Miércoles 5 de Abril de 2006, Ip nº 147

From the video vault
Por James Parker

TECHNOLOGICALLY ILLITERATE computer users like me, engaged in a constant rear-guard action against complete bewilderment, have grown used to it-the gratified but slightly menaced awe we feel when peering into this crucible of innovation, which now and then releases, like a spume or side effect, something wonderful for our amusement and convenience. The latest buzz is YouTube.com, a video site that encourages users to upload home movies, favorite TV clips, subcultural arcana, footage of great interest, slight interest, or no interest at all. It is one of the most visited video sites on the Web and another fantastic way to waste time.

Articles written about the YouTube phenomenon tend to speedily collapse into a list of the author's obsessions and soft spots, so here goes: I watched, for free, an entire episode of ''Seinfeld" and some footage of Thin Lizzy performing ''Cold Sweat" in an Irish pub in 1983, and-by typing the words ''hit in face" into the site's search engine (don't ask me why)-I found a six-second film added by a user known as ''pooper910" in which, as he succinctly explains in the video's description or ''tag," ''I hit my friend in the face! he agreed to it but wasnt ready for it! Hilarious!"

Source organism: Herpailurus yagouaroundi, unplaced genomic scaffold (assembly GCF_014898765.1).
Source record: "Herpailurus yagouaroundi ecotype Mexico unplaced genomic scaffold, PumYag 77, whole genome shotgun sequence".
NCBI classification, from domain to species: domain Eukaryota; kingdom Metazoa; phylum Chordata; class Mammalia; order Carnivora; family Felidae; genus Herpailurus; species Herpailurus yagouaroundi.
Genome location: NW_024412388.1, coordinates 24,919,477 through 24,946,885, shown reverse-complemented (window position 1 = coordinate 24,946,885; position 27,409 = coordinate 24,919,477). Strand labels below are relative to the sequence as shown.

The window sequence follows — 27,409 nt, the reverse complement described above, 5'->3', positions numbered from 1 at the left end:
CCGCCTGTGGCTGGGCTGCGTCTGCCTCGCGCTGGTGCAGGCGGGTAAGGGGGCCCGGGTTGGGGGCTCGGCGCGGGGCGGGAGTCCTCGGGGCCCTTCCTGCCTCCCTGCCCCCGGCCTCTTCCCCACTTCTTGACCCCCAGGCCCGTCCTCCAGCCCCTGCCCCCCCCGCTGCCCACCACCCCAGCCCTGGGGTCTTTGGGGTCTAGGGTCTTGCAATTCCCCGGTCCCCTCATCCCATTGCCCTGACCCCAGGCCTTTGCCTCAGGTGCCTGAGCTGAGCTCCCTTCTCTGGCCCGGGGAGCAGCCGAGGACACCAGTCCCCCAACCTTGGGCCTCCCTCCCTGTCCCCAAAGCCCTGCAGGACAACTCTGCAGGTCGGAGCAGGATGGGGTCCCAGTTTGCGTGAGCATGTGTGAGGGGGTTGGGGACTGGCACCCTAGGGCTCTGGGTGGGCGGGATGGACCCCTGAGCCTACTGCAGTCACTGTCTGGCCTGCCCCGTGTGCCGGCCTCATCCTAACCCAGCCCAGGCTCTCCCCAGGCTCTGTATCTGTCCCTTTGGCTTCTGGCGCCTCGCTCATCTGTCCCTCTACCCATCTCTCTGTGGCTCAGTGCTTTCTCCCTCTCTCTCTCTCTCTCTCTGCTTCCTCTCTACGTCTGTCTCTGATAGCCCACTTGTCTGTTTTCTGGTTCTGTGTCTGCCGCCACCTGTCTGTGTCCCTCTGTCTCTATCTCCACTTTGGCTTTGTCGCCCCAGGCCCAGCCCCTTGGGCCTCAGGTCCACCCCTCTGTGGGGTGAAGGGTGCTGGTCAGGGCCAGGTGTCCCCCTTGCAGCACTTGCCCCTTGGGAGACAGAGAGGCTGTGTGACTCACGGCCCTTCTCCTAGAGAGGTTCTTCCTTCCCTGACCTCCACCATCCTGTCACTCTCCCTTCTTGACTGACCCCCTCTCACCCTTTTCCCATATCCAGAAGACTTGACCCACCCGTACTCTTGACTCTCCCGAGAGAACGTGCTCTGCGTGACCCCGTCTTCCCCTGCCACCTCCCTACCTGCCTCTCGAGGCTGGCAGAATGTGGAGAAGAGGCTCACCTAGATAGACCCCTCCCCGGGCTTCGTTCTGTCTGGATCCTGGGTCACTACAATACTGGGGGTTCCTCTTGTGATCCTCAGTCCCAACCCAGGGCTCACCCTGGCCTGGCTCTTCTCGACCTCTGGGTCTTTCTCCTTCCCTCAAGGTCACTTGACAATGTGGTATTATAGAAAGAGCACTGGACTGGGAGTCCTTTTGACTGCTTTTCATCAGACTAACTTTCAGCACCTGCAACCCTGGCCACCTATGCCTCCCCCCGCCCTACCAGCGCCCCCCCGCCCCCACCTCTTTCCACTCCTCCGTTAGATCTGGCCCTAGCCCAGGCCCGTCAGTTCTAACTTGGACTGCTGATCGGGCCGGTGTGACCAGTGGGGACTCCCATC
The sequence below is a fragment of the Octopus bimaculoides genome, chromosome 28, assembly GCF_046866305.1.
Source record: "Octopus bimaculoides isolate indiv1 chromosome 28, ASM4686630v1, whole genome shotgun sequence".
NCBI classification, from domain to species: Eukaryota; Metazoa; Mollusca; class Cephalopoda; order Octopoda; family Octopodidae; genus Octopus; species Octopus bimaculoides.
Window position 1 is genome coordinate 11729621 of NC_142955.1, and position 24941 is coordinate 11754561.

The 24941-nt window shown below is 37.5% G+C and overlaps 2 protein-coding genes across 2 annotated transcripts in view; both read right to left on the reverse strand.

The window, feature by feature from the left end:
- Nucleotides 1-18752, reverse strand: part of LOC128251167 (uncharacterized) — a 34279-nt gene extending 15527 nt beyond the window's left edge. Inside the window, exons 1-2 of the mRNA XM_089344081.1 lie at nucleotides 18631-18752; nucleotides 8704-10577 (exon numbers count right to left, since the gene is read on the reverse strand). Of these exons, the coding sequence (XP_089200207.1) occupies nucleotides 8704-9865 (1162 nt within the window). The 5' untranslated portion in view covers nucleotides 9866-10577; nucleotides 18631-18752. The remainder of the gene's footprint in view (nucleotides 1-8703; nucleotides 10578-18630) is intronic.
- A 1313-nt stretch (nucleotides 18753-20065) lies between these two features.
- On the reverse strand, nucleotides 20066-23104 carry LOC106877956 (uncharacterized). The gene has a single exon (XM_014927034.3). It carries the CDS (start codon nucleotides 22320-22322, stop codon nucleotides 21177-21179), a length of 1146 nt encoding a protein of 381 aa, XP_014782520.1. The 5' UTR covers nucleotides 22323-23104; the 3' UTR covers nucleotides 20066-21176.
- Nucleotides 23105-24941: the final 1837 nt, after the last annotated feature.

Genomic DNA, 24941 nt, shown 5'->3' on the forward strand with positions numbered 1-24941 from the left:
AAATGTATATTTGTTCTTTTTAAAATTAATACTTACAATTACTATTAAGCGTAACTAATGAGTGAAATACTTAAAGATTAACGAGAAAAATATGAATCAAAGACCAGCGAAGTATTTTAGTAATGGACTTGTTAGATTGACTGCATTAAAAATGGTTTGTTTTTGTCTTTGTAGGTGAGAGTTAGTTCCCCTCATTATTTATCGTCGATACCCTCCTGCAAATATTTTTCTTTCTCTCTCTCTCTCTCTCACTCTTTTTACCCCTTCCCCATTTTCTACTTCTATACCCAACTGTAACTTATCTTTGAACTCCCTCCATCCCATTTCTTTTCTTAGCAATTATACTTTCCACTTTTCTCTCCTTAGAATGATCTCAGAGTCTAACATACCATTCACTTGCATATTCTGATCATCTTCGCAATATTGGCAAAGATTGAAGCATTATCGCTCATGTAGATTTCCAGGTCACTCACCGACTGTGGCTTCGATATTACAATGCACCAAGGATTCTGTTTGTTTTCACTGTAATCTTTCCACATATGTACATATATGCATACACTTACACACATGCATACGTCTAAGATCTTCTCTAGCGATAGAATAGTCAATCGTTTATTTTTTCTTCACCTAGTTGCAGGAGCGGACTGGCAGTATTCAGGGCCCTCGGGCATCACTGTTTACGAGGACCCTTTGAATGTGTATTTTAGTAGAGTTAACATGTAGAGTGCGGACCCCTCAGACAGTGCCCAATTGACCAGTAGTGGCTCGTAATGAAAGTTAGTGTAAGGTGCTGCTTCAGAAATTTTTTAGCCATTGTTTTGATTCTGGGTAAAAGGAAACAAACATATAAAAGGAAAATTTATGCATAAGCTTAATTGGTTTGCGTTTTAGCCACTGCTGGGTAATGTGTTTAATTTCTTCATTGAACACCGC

Of the above items, it is that ''Seinfeld" episode that may cause problems for YouTube. The year-old company, started by two ex-employees of PayPal, is currently mincing around copyright issues by immediately removing content if requested to do so by its owner: The immortal Will Ferrell/Christopher Walken ''Cowbell" sketch from ''Saturday Night Live," for example, is no longer viewable. For the moment, this seems to be keeping claims of infringement at bay, but as more traffic pours into the site, corporate content-owners may begin to take a less friendly view. So clickety-click, ransack the memory banks (yours and YouTube's), and enjoy it while it lasts.

  26/03/2006. Boston.com.